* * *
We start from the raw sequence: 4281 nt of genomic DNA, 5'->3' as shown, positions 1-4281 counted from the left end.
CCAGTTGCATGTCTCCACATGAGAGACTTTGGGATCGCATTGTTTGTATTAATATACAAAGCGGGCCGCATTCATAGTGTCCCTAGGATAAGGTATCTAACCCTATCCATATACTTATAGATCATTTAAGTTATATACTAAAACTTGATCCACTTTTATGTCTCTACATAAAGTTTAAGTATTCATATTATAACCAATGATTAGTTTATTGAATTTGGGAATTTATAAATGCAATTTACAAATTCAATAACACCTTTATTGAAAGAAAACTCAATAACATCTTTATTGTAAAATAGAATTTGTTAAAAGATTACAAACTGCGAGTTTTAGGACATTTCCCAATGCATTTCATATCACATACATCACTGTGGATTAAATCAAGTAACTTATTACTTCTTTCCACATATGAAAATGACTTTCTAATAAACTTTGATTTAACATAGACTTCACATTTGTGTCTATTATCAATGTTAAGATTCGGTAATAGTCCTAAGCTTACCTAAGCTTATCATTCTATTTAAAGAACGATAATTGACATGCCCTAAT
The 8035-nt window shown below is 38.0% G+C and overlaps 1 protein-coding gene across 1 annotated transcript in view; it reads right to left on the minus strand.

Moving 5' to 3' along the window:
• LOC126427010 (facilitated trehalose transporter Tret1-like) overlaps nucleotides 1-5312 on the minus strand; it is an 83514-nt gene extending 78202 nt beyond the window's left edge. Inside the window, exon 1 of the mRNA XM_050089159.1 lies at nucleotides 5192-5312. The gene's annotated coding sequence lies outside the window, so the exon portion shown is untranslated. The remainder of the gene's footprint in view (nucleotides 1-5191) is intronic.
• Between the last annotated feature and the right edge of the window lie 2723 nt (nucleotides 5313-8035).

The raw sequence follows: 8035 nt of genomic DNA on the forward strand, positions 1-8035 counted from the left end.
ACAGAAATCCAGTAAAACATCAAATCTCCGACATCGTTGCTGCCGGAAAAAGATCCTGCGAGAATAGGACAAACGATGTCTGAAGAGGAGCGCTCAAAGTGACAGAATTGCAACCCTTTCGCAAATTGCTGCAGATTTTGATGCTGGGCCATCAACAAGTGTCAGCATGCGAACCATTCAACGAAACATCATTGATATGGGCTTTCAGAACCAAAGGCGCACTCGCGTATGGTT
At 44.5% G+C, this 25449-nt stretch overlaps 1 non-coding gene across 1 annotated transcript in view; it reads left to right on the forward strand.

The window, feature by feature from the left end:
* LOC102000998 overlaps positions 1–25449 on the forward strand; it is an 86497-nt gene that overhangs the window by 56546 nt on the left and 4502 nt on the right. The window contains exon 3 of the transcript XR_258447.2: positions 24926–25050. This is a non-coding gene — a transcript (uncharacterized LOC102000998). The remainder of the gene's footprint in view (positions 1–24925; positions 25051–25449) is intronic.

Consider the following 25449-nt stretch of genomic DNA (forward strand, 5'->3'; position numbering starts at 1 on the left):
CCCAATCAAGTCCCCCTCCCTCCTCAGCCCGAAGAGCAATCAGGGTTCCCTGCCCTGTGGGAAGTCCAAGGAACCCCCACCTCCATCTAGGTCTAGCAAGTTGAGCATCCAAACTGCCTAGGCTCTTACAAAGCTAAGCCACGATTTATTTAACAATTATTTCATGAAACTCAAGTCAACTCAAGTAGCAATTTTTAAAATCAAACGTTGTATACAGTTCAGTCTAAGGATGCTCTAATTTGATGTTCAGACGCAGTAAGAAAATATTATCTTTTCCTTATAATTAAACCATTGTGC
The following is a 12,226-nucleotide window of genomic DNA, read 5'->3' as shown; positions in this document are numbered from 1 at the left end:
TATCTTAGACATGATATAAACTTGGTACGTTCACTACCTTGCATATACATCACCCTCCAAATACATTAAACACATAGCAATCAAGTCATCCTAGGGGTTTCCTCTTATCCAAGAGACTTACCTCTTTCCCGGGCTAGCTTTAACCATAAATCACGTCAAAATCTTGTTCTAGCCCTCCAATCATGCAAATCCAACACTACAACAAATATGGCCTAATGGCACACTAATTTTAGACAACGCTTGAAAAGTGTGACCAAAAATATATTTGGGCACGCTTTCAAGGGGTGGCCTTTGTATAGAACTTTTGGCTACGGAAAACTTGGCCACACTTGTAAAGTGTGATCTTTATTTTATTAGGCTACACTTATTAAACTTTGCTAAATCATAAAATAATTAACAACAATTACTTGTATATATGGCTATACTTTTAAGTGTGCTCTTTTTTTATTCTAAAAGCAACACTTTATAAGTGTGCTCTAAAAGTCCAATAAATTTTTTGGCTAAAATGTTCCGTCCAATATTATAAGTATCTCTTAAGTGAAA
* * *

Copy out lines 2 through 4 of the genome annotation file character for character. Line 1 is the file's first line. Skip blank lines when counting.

CCAGTTGCATGTCTCCACATGAGAGACTTTGGGATCGCATTGTTTGTATTAATATACAAAGCGGGCCGCATTCATAGTGTCCCTAGGATAAGGTATCTAACCCTATCCATATACTTATAGATCATTTAAGTTATATACTAAAACTTGATCCACTTTTATGTCTCTACATAAAGTTTAAGTATTCATATTATAACCAATGATTAGTTTATTGAATTTGGGAATTTATAAATGCAATTTACAAATTCAATAACACCTTTATTGAAAGAAAACTCAATAACATCTTTATTGTAAAATAGAATTTGTTAAAAGATTACAAACTGCGAGTTTTAGGACATTTCCCAATGCATTTCATATCACATACATCACTGTGGATTAAATCAAGTAACTTATTACTTCTTTCCACATATGAAAATGACTTTCTAATAAACTTTGATTTAACATAGACTTCACATTTGTGTCTATTATCAATGTTAAGATTCGGTAATAGTCCTAAGCTTACCTAAGCTTATCATTCTATTTAAAGAACGATAATTGACATGCCCTAAT
The 8035-nt window shown below is 38.0% G+C and overlaps 1 protein-coding gene across 1 annotated transcript in view; it reads right to left on the minus strand.

Moving 5' to 3' along the window: